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September 29, 2016

The company's leading product is the Pro-Stride Injection, which treats joint osteoarthritis.
The company’s leading product is the Pro-Stride Injection, which treats joint osteoarthritis.

Headquartered in the orthopedic capital of the world, a Warsaw-based startup is gaining traction as it uses new technology to treat patients with four legs instead of two. Led by two orthopedic industry veterans, Owl Manor Veterinary is adapting human-based programs to benefit horses facing joint or soft tissue ailments, and soon, will be adding man’s best friend to its portfolio. Buoyed by $1.2 million in Series A financing, the young company believes its technologies improve care and convenience when it comes to treating injured horses.


Founded in 2015, Owl Manor Veterinary treats tendon, ligament and osteoarthritis issues in the companion equine area. The company focuses on regenerative medicine, which involves using the horse’s own blood or stem cells to promote healing.


A large portion of the horses that use Owl Manor’s technologies are in the sporting world, used for hunting, jumping and other equine events. The company is working to expand into thoroughbred racing, polo and cart racing.


“Our patient base ranges from the highest-end equine athlete down to the pasture pet,” says Owl Manor Veterinary Chief Executive Officer Mark Schindel.


Owl Manor’s portfolio is currently comprised of three key offerings. The first is a platelet-rich plasma product; a blood sample “spins” in a centrifuge to create a high concentration of platelets that promote healing and repair of soft and hard tissue like tendons, ligaments and bones. A second product uses stem cells from the horse’s bone marrow to treat injuries.


It’s most popular product is the Pro-Stride Injection, which involves concentrating anti-inflammatory proteins and growth factors from the horse’s blood, then injecting it to treat joint osteoarthritis.


“Using blood for healing has been around for a while,” says Schindel. “Equine clinicians are very progressive and always looking for innovative technologies. We’ve just identified a way to provide a better, easier point-of-care solution to treat patients.”


Owl Manor’s products focus on being “point-of-care,” which Chief Operating Officer Mike Leach says greatly increases convenience for the animals’ caretakers.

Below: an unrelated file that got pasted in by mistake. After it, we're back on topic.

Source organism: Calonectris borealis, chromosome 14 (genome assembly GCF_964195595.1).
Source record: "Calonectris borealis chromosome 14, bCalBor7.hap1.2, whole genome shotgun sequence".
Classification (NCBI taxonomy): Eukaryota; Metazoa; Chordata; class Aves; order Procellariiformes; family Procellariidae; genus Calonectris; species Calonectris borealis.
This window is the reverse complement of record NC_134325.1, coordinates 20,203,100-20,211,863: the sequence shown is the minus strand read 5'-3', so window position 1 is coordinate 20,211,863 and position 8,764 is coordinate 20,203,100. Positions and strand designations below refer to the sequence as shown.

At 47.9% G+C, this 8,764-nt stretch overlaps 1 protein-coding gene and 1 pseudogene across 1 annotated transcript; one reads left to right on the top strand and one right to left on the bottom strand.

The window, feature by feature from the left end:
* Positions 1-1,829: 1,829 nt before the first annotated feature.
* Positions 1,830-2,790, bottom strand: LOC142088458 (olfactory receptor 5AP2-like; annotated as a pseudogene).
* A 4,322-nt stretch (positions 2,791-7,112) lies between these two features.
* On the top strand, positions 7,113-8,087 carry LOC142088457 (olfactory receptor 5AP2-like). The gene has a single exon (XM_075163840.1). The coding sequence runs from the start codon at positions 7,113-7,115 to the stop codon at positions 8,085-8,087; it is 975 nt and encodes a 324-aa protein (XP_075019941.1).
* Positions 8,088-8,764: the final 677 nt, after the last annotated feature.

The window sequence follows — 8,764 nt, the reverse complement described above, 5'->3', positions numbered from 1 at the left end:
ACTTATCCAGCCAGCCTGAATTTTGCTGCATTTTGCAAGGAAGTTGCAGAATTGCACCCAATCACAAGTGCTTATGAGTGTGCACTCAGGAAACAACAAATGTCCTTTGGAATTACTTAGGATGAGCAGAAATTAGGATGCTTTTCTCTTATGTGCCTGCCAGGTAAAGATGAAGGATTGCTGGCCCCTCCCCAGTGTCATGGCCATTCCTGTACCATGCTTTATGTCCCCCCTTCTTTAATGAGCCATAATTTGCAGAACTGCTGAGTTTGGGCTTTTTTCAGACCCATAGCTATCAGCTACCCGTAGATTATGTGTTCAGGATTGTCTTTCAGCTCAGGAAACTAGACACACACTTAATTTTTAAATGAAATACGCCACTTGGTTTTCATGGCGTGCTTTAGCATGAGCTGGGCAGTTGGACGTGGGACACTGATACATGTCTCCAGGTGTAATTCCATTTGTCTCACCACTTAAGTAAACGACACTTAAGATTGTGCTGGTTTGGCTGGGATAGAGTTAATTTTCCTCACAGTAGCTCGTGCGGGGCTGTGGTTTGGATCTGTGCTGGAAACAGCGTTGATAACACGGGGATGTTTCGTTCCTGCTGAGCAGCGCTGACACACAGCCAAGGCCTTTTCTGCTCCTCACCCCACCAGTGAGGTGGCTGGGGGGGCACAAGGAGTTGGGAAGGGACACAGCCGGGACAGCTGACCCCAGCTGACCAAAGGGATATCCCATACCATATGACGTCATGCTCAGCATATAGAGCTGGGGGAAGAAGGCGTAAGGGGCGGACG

“There are a few products on the market that address these injuries and diseases, but a lot of those require the animal to stay overnight or for the bone marrow or stem cells to be sent out to be cultured,” says Leach. “That can take anywhere from a few days to a couple weeks. That means multiple trips to the vet or incubation overnight. Our products are all done in less than 30 minutes.”


Leach notes this also reduces the cost of care without sacrificing quality; he says Owl Manor treatments have a better success rate because they produce higher concentrations of cells and proteins to treat the ailments.


“For Pro-Stride, the level of anti-inflammatory proteins are five to eight times higher than what’s currently out on the market,” says Leach. “For our platelet concentrator, we get 90 percent platelet recovery from the sample we pull. That’s quite high compared to some of the other systems that are 20 to 30 percent less than that.”


While the startup is currently focused on the equine market, the company is working to adapt its products for dogs.


“The volume [in the canine market] is incredible; there’s a huge opportunity,” says Schindel. “[Regenerative medicine] is more accepted in the equine space, but the same benefits can apply in the small animal space, it’s just going to take continuing education, exposure and awareness.”


Owl Manor leaders say being located in Warsaw is an important benefit for its business. For example, the startup outsources its manufacturing to a company in nearby Huntington with orthopedic experience.


“There’s a unique market here with Zimmer Biomet, DePuy and the additional companies that have built up around this orthopedic hub,” says Schindel. “It’s just a unique place, and even though our patients have four legs, not two, there’s a lot of synergies and collaborative interests; we think this is a good place to call home.”